Kevin Rowe is on a roll.
He has moved from embarrassingly repeating Grade One due to poor academic performance, to becoming Head Boy and the top student in academics at Pondside Primary School in St. Elizabeth.
Abiding by the philosophy “I can do all things through Christ who strengthens me,” Kevin started his comeback from as early as Grade One when he topped the class on his second attempt.
He never looked back.
Now 12 years old, Kevin recently showed mettle in the Primary Exit Profile (PEP) through which students are placed in secondary schools.
He earned a placement score totaling 352.1 and is heading to the St Elizabeth-based Munro College – his first choice.
A further breakdown of the PEP results shows Kevin scoring 88 percent in the Ability Test.
In Mathematics, Language Arts, Science and Social Studies, he has been ranked Proficient, which in the second highest of the four categories of performance in PEP.
Although he did not make it into the highest category, his showing can be considered impressive, especially considering where he is coming from academically.
During his recent graduation from Pondside Primary, the aspiring soldier also received four awards mainly for academic achievement at the school.
“I am feeling very proud of myself,” he told The Beacon.
Struggling with Science in the past and surprisingly acquiring the highest score in his graduating class for the subject is being described as his biggest achievement.
“Mathematics is my biggest challenge,” Kevin commented.
According to him, studying and limiting procrastination were his strategies to ensure success.
Kevin is not only doing relatively well in academics; he also is a leader.
From Grade One through to Grade Five, he held the “Prefect” title. In Grade Six, he acquired the highest male leadership rank at the school – Head Boy.
Kevin, who lives at Pondside, also displayed impressive leadership qualities and consistency during the COVID-19 pandemic when classes were suddenly shifted from face-to-face to online.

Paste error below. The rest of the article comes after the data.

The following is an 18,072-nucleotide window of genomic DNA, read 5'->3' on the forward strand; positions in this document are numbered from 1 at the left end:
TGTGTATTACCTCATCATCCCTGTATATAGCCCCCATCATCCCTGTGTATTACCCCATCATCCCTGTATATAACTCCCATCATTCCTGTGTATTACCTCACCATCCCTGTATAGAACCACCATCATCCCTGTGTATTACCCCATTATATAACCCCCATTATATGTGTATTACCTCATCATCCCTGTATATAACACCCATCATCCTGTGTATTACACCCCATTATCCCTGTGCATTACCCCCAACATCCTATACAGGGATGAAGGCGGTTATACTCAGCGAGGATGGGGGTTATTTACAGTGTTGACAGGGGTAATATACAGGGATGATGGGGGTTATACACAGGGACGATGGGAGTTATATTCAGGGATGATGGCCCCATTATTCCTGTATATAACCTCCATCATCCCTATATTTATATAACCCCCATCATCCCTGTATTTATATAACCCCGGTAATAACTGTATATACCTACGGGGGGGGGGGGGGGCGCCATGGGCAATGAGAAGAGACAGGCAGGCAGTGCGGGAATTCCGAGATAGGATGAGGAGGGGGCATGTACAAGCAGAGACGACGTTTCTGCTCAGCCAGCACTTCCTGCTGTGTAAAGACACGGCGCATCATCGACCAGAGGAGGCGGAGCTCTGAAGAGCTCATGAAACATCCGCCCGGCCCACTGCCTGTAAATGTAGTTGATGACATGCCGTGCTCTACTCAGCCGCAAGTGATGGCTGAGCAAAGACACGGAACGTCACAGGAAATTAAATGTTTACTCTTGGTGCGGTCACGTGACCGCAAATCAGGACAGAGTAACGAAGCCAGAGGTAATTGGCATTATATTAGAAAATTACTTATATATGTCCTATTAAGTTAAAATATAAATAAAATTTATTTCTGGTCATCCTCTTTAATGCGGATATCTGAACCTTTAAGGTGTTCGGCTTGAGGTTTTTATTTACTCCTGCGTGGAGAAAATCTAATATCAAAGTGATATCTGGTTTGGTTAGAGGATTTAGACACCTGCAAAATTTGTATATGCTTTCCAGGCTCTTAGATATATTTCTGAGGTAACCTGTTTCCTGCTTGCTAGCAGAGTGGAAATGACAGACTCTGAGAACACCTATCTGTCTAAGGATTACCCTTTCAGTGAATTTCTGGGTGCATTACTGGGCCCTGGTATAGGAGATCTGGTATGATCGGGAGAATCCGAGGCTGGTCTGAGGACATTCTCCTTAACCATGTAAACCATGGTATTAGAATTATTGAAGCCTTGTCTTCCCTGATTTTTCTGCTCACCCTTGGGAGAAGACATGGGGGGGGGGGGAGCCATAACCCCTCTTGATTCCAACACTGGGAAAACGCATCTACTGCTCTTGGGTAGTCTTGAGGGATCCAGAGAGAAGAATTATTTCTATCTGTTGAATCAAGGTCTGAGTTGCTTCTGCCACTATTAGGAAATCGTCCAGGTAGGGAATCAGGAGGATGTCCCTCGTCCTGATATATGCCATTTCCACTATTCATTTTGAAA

Testament to his heavy involvement in extra-curricular activities, he was crowned Mr. Pondside in the school’s pageant last year.
“Work hard and don’t waste time,” Kevin advised other students.
In the meantime, Acting Principal at Pondside Primary, Venissa Robinson, said she is aware of Kevin’s potential and always gives him pep-talks to motivate him.
The teacher who taught Kevin in Grades Five and Six, Michelle Rose-Bonner, described him as a star in her crown.
“I am elated with Kevin’s performance, but I am not surprised because I knew he had the potential from start,” she told The Beacon.
She also noted that, from all indication, Kevin has a strong support system at home.
The teacher explained that, during the pandemic when classes were being held online, Kevin was always present – and so too was his mother, Michelle Walker.
The mother stated that Kevin’s step-father, Garry Satchwell, also plays a strong role in her son’s life.
“Kevin loves books; I never gave up on him when he failed Grade One,” she added while still relishing the PEP results.
“It is a great feeling; I am a super-proud mom; I cried tears of joy and shouted ‘Thank You Jesus’!” the mother said.
She also encouraged other parents: “Don’t give up on your child or feel ashamed, and don’t throw away a purpose God ordained.”
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